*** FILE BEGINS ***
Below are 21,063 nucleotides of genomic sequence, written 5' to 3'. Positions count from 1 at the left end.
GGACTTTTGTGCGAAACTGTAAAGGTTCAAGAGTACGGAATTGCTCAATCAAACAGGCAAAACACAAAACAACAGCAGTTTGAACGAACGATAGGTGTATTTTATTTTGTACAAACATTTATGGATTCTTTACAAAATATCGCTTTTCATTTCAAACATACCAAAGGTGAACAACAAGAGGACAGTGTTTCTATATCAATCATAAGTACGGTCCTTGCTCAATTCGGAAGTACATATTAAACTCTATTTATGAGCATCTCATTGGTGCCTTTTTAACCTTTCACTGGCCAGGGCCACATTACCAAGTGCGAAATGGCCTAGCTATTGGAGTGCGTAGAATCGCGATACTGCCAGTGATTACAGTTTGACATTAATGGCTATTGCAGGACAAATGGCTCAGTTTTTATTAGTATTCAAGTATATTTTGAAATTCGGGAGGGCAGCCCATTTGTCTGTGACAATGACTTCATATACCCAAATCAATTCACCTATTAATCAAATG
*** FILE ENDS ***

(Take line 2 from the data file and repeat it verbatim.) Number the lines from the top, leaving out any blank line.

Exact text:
GGACTTTTGTGCGAAACTGTAAAGGTTCAAGAGTACGGAATTGCTCAATCAAACAGGCAAAACACAAAACAACAGCAGTTTGAACGAACGATAGGTGTATTTTATTTTGTACAAACATTTATGGATTCTTTACAAAATATCGCTTTTCATTTCAAACATACCAAAGGTGAACAACAAGAGGACAGTGTTTCTATATCAATCATAAGTACGGTCCTTGCTCAATTCGGAAGTACATATTAAACTCTATTTATGAGCATCTCATTGGTGCCTTTTTAACCTTTCACTGGCCAGGGCCACATTACCAAGTGCGAAATGGCCTAGCTATTGGAGTGCGTAGAATCGCGATACTGCCAGTGATTACAGTTTGACATTAATGGCTATTGCAGGACAAATGGCTCAGTTTTTATTAGTATTCAAGTATATTTTGAAATTCGGGAGGGCAGCCCATTTGTCTGTGACAATGACTTCATATACCCAAATCAATTCACCTATTAATCAAATG